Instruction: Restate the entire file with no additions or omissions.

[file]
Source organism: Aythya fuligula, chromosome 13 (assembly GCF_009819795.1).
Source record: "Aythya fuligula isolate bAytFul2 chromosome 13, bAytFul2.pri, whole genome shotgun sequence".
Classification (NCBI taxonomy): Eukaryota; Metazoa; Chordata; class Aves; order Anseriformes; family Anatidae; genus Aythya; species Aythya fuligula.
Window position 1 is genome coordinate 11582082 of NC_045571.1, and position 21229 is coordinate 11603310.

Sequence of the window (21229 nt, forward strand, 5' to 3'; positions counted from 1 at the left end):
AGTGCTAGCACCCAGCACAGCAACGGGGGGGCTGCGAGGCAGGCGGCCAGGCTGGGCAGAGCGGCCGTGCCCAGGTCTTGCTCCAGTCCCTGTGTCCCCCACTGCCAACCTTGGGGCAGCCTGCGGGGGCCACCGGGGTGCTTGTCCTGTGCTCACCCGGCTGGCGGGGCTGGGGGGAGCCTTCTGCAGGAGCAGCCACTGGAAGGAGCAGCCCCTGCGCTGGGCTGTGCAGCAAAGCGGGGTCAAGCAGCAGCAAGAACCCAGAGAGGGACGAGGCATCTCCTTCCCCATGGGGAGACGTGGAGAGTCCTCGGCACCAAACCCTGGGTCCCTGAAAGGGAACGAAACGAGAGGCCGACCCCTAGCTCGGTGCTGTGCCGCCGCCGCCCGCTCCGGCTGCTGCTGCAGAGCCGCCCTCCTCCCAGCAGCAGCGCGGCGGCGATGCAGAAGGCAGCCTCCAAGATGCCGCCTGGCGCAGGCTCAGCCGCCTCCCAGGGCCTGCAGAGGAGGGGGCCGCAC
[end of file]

Source organism: Aythya fuligula, chromosome 13 (assembly GCF_009819795.1).
Source record: "Aythya fuligula isolate bAytFul2 chromosome 13, bAytFul2.pri, whole genome shotgun sequence".
Classification (NCBI taxonomy): Eukaryota; Metazoa; Chordata; class Aves; order Anseriformes; family Anatidae; genus Aythya; species Aythya fuligula.
Window position 1 is genome coordinate 11582082 of NC_045571.1, and position 21229 is coordinate 11603310.

Sequence of the window (21229 nt, forward strand, 5' to 3'; positions counted from 1 at the left end):
AGTGCTAGCACCCAGCACAGCAACGGGGGGGCTGCGAGGCAGGCGGCCAGGCTGGGCAGAGCGGCCGTGCCCAGGTCTTGCTCCAGTCCCTGTGTCCCCCACTGCCAACCTTGGGGCAGCCTGCGGGGGCCACCGGGGTGCTTGTCCTGTGCTCACCCGGCTGGCGGGGCTGGGGGGAGCCTTCTGCAGGAGCAGCCACTGGAAGGAGCAGCCCCTGCGCTGGGCTGTGCAGCAAAGCGGGGTCAAGCAGCAGCAAGAACCCAGAGAGGGACGAGGCATCTCCTTCCCCATGGGGAGACGTGGAGAGTCCTCGGCACCAAACCCTGGGTCCCTGAAAGGGAACGAAACGAGAGGCCGACCCCTAGCTCGGTGCTGTGCCGCCGCCGCCCGCTCCGGCTGCTGCTGCAGAGCCGCCCTCCTCCCAGCAGCAGCGCGGCGGCGATGCAGAAGGCAGCCTCCAAGATGCCGCCTGGCGCAGGCTCAGCCGCCTCCCAGGGCCTGCAGAGGAGGGGGCCGCAC